people would try it anyway, and often seem to benefit from it. In Europe and
North-America efforts are currently being made to incorporate old healing skills
and techniques from various cultures into conventional medicine. The degree of
these efforts depends on the country, as does the treatment offered, but in
general such alternatives are becoming more readily available, although too
often at a very high financial expense.
The two countries that probably
spend the most in resources on BD research are Japan and Turkey. Other countries
commonly involved in research of this disease are Korea, Jordan, Israel, Greece,
Italy, France, Germany ,the UK and the USA.
with the current sets of diagnostic criteria (Oct 2001)
Since there is no laboratory test
that clearly indicates or rules out Behcetfs, the diagnosis of this disease is
based on clinical criteria. However, it can take as much as a decade between the
appearance of the first symptom and the next.
The number of different criteria
sets that have been introduced over the past 25-30 years reflects the failure of
any single one to meet clinical demands. This is partly due to the fact that
different regions around the world stress different symptoms, and partly since
most sets of diagnostic criteria are designed to pinpoint classic patients that
can be used in research. Unfortunately, the same sets are later used by doctors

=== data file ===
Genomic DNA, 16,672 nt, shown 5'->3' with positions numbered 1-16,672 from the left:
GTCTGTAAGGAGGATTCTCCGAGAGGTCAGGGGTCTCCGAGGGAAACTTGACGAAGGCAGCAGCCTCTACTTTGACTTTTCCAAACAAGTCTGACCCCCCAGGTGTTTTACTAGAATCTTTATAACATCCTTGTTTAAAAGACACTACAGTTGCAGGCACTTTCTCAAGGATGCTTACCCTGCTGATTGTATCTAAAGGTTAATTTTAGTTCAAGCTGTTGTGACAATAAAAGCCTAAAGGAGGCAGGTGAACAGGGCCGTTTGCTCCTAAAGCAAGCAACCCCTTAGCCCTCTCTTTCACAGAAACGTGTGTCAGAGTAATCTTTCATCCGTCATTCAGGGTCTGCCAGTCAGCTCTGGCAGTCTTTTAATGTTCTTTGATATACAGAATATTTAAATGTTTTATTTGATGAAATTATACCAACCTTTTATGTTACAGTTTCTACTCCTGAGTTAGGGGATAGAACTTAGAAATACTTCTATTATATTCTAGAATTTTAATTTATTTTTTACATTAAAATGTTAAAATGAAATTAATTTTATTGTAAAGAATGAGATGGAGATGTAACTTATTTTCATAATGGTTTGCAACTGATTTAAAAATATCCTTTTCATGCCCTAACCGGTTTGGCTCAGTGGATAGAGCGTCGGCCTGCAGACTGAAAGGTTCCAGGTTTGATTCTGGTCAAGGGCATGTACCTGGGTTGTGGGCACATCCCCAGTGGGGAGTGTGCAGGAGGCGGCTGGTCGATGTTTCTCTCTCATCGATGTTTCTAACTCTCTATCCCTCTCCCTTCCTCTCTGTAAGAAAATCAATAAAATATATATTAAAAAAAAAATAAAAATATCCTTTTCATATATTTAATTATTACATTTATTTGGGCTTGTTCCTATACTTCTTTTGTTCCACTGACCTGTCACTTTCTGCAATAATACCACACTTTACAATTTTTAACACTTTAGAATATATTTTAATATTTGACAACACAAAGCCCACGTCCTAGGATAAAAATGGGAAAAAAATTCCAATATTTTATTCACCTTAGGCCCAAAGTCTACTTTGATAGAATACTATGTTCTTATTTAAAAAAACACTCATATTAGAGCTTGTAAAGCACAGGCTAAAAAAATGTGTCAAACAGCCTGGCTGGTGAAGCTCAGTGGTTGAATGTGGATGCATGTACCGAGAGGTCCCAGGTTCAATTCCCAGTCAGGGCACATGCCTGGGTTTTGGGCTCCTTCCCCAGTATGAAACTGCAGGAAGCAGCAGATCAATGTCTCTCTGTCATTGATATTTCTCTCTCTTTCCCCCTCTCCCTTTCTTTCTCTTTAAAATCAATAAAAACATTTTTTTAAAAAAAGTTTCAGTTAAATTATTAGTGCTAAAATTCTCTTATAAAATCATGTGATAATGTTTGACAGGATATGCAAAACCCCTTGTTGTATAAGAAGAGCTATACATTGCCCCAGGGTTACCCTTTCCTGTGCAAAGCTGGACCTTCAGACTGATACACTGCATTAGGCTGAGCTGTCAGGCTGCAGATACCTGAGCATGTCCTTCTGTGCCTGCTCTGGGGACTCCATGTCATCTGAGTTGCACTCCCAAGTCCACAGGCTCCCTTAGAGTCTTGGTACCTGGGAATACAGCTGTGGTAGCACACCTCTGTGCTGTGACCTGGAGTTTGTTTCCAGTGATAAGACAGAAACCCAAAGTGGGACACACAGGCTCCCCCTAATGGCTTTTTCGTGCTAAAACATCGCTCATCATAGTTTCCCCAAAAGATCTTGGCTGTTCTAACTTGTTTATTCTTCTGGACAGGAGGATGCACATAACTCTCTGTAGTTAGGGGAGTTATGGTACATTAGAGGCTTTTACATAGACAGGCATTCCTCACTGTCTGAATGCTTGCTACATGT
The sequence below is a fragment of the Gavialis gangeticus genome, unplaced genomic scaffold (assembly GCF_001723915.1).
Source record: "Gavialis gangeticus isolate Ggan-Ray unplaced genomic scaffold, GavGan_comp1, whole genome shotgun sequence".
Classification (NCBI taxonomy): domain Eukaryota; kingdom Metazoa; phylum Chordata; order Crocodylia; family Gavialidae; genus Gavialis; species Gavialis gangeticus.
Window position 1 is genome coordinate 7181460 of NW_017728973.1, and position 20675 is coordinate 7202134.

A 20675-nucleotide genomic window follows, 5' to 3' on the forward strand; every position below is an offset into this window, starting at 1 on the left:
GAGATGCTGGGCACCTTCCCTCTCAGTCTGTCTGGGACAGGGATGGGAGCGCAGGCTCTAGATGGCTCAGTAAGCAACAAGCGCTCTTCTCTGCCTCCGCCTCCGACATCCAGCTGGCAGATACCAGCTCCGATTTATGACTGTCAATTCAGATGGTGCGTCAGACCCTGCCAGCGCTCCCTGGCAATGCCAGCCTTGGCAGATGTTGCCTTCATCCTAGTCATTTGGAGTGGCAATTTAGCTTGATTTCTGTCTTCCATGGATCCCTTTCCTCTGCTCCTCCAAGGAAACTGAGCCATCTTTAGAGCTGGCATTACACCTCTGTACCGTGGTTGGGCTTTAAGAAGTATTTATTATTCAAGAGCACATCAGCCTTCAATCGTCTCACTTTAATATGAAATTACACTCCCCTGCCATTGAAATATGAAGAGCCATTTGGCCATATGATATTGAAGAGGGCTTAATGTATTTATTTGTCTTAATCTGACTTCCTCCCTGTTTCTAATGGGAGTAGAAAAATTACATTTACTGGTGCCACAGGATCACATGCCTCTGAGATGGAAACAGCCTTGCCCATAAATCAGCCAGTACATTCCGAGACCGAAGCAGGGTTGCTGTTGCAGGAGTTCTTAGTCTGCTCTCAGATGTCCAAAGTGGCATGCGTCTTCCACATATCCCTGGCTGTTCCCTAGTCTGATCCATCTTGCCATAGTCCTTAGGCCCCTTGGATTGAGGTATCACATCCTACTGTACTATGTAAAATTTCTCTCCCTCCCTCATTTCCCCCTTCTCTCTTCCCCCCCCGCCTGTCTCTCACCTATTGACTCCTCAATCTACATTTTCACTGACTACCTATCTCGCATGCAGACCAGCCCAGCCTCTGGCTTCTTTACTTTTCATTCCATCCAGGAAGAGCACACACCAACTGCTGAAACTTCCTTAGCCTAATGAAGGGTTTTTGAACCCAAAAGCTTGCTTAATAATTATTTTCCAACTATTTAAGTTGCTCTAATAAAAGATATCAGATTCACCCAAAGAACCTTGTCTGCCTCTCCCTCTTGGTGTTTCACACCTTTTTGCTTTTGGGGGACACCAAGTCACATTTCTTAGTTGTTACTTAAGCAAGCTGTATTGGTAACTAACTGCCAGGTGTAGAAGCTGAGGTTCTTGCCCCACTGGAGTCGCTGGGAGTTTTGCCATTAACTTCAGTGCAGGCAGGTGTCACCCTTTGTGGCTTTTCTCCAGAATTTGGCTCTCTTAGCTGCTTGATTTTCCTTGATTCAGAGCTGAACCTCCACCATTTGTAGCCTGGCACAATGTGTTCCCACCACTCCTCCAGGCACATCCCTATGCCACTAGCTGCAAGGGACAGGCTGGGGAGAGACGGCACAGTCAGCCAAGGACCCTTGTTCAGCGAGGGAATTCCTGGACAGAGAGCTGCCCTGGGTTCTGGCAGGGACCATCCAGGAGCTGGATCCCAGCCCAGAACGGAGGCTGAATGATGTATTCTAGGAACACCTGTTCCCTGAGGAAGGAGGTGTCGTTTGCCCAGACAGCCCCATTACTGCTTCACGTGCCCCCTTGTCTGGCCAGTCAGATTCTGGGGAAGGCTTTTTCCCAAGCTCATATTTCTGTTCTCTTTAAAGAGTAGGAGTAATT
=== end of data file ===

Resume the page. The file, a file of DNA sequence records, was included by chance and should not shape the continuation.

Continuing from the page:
to diagnose new patients, which means some patients may be denied diagnosis,
while others serve to make statistics support the criteria used, as will be
The two sets most widely applied
are the revised criteria of the Japanese group (1987, Shimizu, Table 1) and the
diagnostic criteria of the International Study Group for Behcet Disease (1989,
ISGBD, now ISBD, Table 2). The major limitation of the latter, however, lies in
heavy reliance on recurrent oral ulceration for diagnosis of Behcet disease. Lee
et al give the example of patients with uveitis and genital ulcers without oral
aphthosis not being considered to have Behcet, although this is in fact a
far-advanced form of the disease. They proceed to recommend that the Japanese
criteria be applied concurrently with the ISGBD criteria until a more exact
system is devised.
The ISGBD set of criteria was
devised purely for the purpose of research, but has been abused ever since it
was written. As a result, statistics in countries where it is used (almost